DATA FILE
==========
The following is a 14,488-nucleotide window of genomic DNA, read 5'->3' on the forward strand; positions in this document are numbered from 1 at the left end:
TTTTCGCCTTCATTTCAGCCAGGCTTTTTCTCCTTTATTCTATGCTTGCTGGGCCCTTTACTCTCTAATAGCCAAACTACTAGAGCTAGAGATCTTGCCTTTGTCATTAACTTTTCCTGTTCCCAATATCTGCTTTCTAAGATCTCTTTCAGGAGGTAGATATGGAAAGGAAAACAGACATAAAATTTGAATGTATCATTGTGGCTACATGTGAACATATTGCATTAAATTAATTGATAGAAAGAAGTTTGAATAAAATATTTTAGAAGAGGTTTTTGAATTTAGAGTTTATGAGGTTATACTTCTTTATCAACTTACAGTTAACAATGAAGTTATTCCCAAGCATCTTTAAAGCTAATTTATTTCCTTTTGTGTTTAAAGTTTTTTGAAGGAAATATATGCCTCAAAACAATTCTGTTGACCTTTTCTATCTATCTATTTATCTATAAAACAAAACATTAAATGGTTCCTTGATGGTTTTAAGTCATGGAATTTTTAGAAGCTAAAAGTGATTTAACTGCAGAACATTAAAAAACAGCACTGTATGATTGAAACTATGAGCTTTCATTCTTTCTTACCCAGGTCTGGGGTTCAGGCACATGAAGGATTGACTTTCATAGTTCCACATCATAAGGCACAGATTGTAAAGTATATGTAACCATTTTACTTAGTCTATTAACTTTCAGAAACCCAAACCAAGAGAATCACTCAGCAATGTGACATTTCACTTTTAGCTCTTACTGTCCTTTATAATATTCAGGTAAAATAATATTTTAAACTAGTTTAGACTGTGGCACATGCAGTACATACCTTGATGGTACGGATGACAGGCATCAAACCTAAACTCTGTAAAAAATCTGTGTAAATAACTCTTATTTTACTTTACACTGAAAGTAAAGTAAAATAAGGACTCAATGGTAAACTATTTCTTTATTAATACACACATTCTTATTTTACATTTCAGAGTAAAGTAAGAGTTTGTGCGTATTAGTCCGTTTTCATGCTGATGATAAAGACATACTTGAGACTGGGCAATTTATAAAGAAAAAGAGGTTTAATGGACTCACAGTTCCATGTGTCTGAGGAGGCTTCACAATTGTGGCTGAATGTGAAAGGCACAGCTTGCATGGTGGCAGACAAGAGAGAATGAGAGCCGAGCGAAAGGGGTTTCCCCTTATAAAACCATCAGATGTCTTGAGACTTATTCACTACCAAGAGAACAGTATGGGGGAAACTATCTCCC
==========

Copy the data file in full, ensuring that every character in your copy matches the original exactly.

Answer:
The following is a 14,488-nucleotide window of genomic DNA, read 5'->3' on the forward strand; positions in this document are numbered from 1 at the left end:
TTTTCGCCTTCATTTCAGCCAGGCTTTTTCTCCTTTATTCTATGCTTGCTGGGCCCTTTACTCTCTAATAGCCAAACTACTAGAGCTAGAGATCTTGCCTTTGTCATTAACTTTTCCTGTTCCCAATATCTGCTTTCTAAGATCTCTTTCAGGAGGTAGATATGGAAAGGAAAACAGACATAAAATTTGAATGTATCATTGTGGCTACATGTGAACATATTGCATTAAATTAATTGATAGAAAGAAGTTTGAATAAAATATTTTAGAAGAGGTTTTTGAATTTAGAGTTTATGAGGTTATACTTCTTTATCAACTTACAGTTAACAATGAAGTTATTCCCAAGCATCTTTAAAGCTAATTTATTTCCTTTTGTGTTTAAAGTTTTTTGAAGGAAATATATGCCTCAAAACAATTCTGTTGACCTTTTCTATCTATCTATTTATCTATAAAACAAAACATTAAATGGTTCCTTGATGGTTTTAAGTCATGGAATTTTTAGAAGCTAAAAGTGATTTAACTGCAGAACATTAAAAAACAGCACTGTATGATTGAAACTATGAGCTTTCATTCTTTCTTACCCAGGTCTGGGGTTCAGGCACATGAAGGATTGACTTTCATAGTTCCACATCATAAGGCACAGATTGTAAAGTATATGTAACCATTTTACTTAGTCTATTAACTTTCAGAAACCCAAACCAAGAGAATCACTCAGCAATGTGACATTTCACTTTTAGCTCTTACTGTCCTTTATAATATTCAGGTAAAATAATATTTTAAACTAGTTTAGACTGTGGCACATGCAGTACATACCTTGATGGTACGGATGACAGGCATCAAACCTAAACTCTGTAAAAAATCTGTGTAAATAACTCTTATTTTACTTTACACTGAAAGTAAAGTAAAATAAGGACTCAATGGTAAACTATTTCTTTATTAATACACACATTCTTATTTTACATTTCAGAGTAAAGTAAGAGTTTGTGCGTATTAGTCCGTTTTCATGCTGATGATAAAGACATACTTGAGACTGGGCAATTTATAAAGAAAAAGAGGTTTAATGGACTCACAGTTCCATGTGTCTGAGGAGGCTTCACAATTGTGGCTGAATGTGAAAGGCACAGCTTGCATGGTGGCAGACAAGAGAGAATGAGAGCCGAGCGAAAGGGGTTTCCCCTTATAAAACCATCAGATGTCTTGAGACTTATTCACTACCAAGAGAACAGTATGGGGGAAACTATCTCCC